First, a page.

Great Blue Heron - (photo by David W. Cloud)
The Great Blue Heron (Ardea herodias) is a large, majestic wading bird that lives near the shores of lakes and wetlands, in both fresh and salt water habitats, over most of North and Central America and the Caribbean. Some of the birds migrate to South America in winter. It is the most common and largest of the North American herons.
Its popular name is derived from the blue-gray coloring of its wings as they cover its body when it is standing. Its head is white, and the adult has a plume of feathers that form dark blue stripes over the eyes and extend over the back of its head. The neck is light gray in the back and white in the front. Its long, sharp beak is yellow; its thighs are brown; its legs are greenish gray but become orange during breeding season; and its feet are yellow or orange. The long wings are two toned, with the feathers toward the front being light gray and the ones toward the back being darker blue-gray. Females have the same appearance as males, but are smaller.
The Little Blue Heron is smaller and is grayish blue all over, including its neck, head, bill, and legs.
A white edition, sometimes called the Great White Heron though it is the same species as the Great Blue, is found only in southern Florida and some parts of the Caribbean and is found mainly along the coasts near salt water.
The name “great” comes from its size. It has a normal standing height of about three feet and can stretch to four feet and more, with a six-foot wingspan. In spite of its size, it only weighs 5-6 pounds due to its amazingly-engineered hollow bones, a design feature shared with all flying birds.
As the heron gets airborne, it sticks it neck straight out and then tucks it back against its body in an S-shape for flight, its long legs trailing behind the body. The upper wings are two-toned: gray blue on the outer part and light-colored toward the body. It cruises majestically at 20-25 miles an hour with unique slow, deep wing beats.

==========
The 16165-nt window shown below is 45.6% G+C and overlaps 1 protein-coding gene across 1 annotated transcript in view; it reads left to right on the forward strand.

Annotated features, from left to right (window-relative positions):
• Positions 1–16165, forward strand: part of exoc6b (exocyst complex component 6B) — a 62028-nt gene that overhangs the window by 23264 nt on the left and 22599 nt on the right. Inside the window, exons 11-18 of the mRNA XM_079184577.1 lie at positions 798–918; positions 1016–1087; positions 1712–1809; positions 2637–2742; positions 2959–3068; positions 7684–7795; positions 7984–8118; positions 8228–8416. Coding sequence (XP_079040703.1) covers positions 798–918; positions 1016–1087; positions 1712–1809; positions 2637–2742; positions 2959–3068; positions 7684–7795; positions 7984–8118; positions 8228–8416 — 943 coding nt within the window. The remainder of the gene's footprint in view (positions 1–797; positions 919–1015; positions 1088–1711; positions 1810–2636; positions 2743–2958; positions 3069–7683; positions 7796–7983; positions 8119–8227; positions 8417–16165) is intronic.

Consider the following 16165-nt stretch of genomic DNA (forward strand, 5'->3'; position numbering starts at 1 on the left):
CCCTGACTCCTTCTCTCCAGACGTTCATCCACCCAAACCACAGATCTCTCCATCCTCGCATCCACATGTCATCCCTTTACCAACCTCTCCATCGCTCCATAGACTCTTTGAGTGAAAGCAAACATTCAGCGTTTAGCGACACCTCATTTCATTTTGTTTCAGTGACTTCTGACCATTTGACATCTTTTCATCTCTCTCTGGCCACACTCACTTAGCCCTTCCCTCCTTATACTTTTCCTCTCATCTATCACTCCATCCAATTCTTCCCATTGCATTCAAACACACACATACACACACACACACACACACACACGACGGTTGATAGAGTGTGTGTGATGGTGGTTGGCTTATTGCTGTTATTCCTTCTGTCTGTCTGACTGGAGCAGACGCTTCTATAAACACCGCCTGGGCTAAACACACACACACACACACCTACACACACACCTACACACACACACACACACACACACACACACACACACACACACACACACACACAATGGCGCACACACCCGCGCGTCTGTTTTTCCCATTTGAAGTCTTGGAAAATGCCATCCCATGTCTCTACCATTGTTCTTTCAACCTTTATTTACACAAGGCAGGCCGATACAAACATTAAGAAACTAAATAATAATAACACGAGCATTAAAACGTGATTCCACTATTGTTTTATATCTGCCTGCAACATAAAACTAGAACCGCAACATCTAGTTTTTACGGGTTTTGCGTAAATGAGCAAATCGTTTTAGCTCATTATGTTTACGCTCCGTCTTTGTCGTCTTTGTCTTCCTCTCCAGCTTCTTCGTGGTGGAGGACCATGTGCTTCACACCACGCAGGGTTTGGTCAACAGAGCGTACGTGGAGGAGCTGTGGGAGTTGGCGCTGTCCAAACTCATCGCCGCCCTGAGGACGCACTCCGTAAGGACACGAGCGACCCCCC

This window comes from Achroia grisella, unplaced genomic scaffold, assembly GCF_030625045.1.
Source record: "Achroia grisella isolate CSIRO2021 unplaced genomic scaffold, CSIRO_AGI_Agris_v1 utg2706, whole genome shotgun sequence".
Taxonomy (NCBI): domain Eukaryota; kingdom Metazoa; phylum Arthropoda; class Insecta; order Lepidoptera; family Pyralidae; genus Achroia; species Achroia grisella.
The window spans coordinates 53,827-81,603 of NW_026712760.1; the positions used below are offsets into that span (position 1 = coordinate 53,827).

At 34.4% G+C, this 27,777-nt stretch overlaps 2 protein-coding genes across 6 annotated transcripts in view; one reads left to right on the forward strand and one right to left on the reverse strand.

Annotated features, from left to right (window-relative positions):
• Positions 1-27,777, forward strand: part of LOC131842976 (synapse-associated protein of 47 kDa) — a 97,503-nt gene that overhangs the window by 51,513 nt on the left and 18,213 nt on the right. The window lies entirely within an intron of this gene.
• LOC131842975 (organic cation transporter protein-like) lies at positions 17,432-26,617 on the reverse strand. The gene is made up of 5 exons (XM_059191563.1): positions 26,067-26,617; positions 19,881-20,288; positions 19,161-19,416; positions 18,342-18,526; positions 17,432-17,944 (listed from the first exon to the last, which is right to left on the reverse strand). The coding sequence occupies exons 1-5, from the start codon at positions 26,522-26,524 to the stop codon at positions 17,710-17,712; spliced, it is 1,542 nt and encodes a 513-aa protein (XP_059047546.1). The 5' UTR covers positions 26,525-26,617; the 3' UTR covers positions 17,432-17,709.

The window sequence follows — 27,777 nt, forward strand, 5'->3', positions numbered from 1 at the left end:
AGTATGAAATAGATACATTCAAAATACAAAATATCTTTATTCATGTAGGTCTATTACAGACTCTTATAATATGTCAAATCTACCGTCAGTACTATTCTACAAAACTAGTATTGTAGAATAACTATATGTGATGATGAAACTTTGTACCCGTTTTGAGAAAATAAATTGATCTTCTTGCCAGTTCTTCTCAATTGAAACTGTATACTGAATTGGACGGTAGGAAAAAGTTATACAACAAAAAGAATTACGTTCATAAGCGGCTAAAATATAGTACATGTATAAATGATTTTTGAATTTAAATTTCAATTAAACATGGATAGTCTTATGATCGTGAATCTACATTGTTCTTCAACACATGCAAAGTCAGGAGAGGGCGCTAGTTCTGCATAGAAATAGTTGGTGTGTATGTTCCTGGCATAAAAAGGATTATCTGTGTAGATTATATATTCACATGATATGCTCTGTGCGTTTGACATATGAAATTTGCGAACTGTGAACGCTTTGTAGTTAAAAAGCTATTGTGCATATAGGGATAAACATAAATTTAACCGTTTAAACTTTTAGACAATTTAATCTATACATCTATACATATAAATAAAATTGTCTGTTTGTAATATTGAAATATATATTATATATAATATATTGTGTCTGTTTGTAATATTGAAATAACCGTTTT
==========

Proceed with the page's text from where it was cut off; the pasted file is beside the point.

The heron’s typical call is a deep, hoarse croak that sounds like fraaaahnk or braaak. In danger situations the call is a short, harsh frank frank frank taaaaaw.
When hunting, it stands statue-still waiting for prey to come within range or stalks with slow, deliberate steps, stunning or killing its prey with a thrust of its long neck. Special vertebrae allow the bird to curl its neck into an S-shape and to uncurl it with lightning fast speed. It eats fish as well as mice, insects, snakes, and other small creatures, swallowing its prey whole.
The Great Blue Heron has patches of down feathers on its chest that produce a special powder. After catching a fish, it rakes the down with a fringed claw on its middle toe to shake the powder onto its prey. This causes the fish slime to clump up so the bird can brush it off. The bird also applies the powder to the underside of its body to repel slime and oils.
The bird has good night vision via a high percentage of rod-type photoreceptors in its eyes.
The Great Blue Heron hunts alone but nests in colonies of from five to more than 100 pairs. The male and female work together to build, incubate, protect, and feed the young. The male brings the nesting materials and the female builds the nest. Herons add more material to existing nests; therefore, the age of an older heron nest can be determined by its large size.
The female sits on the eggs at night, while the male sits on them during the day. After the chicks hatch, the female watches the nest at night, while the male guards it during the day. When bringing food to the chicks, the adult usually lights a few yards from the nest and only after a few minutes does it approach the nest.
The Great Blue Heron was nearly hunted to extinction by the early 20th century because of the value of its beautiful plumage as a female hat accessory.
A group of herons is called a battery, a pose, a rookery, or a scattering.
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